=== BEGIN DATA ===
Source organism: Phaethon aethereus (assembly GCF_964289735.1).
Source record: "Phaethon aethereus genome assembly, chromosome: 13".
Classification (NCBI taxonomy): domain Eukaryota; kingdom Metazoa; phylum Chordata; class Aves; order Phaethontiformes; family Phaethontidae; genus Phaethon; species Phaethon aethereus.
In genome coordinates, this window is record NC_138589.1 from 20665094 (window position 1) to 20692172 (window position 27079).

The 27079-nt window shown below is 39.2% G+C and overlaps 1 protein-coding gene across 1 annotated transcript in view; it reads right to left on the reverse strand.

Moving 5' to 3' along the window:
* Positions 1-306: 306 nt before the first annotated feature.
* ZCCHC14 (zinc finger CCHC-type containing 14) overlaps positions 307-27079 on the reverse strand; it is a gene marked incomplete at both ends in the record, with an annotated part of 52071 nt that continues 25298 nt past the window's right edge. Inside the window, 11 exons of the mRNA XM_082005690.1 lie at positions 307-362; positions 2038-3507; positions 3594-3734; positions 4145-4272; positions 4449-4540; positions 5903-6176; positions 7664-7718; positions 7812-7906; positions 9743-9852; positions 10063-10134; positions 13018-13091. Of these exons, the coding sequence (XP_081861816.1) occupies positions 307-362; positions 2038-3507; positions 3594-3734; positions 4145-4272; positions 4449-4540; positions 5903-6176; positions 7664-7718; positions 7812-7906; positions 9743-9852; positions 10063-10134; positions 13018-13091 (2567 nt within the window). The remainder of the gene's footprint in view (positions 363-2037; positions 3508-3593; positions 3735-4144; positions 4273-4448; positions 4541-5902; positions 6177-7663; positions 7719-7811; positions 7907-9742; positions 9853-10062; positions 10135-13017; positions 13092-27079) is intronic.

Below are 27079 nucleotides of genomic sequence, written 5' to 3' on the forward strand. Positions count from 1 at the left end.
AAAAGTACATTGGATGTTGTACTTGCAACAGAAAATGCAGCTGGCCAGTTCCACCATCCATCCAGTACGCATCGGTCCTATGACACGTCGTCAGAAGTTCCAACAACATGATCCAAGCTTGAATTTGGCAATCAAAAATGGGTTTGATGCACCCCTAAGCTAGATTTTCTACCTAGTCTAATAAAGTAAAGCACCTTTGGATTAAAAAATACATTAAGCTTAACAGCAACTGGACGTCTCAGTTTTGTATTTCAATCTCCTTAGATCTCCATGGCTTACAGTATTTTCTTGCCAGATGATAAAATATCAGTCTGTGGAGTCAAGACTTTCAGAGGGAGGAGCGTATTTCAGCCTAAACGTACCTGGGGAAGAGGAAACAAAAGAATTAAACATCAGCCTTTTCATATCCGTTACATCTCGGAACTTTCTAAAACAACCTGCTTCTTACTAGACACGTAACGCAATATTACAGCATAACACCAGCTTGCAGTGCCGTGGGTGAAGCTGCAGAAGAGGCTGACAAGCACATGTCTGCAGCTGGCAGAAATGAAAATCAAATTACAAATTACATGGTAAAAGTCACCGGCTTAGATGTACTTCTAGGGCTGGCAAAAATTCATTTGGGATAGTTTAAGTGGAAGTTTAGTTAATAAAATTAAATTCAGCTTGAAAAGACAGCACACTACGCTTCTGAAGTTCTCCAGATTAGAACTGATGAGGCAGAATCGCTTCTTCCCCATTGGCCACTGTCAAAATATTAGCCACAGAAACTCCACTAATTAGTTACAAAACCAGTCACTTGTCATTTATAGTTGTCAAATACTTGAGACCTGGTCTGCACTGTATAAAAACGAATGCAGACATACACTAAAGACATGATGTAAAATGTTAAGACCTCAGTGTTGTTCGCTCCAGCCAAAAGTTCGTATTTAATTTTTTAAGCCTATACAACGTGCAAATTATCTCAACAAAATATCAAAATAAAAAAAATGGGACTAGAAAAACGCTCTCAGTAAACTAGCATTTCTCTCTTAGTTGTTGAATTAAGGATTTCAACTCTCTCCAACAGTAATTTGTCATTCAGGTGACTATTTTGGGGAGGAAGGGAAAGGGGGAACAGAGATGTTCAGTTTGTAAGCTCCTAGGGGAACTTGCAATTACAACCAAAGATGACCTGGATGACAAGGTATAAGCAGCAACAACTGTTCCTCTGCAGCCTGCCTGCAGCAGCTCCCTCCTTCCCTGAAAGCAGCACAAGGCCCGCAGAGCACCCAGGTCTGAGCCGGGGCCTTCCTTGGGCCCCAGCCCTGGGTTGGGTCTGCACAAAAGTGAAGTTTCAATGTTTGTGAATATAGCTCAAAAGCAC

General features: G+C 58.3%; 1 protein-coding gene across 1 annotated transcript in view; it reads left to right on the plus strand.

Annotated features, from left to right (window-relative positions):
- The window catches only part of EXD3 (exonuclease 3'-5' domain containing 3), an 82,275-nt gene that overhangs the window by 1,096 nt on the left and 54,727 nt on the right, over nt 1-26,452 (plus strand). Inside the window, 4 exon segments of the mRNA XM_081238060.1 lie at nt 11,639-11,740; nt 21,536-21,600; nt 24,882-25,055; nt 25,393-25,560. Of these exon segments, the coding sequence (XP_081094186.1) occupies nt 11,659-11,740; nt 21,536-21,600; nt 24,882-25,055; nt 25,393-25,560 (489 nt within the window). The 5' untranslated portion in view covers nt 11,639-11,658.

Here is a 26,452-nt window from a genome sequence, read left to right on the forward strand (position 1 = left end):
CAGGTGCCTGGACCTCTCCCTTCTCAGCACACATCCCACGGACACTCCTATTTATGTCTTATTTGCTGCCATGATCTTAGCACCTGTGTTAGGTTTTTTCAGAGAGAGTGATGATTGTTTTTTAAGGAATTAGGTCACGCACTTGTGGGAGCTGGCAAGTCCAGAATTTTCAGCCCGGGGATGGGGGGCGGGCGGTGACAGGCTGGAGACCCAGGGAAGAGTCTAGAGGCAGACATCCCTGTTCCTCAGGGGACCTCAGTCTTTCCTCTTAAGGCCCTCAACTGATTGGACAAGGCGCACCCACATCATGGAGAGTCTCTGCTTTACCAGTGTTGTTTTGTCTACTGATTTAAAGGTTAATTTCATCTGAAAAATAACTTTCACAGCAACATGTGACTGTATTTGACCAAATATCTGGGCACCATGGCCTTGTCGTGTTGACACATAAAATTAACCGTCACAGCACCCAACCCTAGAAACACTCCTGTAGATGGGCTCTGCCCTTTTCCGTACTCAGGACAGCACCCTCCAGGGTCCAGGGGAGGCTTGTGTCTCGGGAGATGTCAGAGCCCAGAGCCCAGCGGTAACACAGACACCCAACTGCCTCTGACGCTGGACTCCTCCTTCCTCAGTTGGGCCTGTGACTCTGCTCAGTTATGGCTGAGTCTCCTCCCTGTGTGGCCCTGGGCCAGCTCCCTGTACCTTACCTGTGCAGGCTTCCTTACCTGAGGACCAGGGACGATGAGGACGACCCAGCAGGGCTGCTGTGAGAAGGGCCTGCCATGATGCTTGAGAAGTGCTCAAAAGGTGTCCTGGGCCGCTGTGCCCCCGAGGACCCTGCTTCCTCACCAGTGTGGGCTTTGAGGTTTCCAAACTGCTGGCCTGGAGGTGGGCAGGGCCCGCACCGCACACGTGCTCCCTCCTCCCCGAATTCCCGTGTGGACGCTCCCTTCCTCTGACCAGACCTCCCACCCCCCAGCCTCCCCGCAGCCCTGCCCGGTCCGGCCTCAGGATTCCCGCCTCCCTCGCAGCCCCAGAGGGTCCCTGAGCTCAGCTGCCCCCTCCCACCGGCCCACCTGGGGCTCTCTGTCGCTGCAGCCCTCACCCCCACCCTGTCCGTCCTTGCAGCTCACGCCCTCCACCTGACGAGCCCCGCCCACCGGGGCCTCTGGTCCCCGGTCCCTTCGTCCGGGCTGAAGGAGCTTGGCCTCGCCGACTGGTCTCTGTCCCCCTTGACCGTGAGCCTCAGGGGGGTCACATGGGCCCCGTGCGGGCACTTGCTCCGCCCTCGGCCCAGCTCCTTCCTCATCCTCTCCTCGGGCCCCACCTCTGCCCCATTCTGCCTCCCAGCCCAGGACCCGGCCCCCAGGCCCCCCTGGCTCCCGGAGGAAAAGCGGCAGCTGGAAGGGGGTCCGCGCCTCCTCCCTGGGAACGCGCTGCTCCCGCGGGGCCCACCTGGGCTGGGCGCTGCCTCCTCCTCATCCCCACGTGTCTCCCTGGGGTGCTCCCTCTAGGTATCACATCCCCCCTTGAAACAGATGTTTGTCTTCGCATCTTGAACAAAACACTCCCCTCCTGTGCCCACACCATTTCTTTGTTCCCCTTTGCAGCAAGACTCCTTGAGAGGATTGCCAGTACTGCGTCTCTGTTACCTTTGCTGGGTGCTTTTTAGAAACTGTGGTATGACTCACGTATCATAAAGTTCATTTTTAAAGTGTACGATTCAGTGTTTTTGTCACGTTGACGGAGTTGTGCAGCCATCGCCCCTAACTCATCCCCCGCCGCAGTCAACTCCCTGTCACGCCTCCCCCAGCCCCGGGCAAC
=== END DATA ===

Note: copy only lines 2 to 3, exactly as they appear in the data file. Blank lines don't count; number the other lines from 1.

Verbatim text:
Source record: "Phaethon aethereus genome assembly, chromosome: 13".
Classification (NCBI taxonomy): domain Eukaryota; kingdom Metazoa; phylum Chordata; class Aves; order Phaethontiformes; family Phaethontidae; genus Phaethon; species Phaethon aethereus.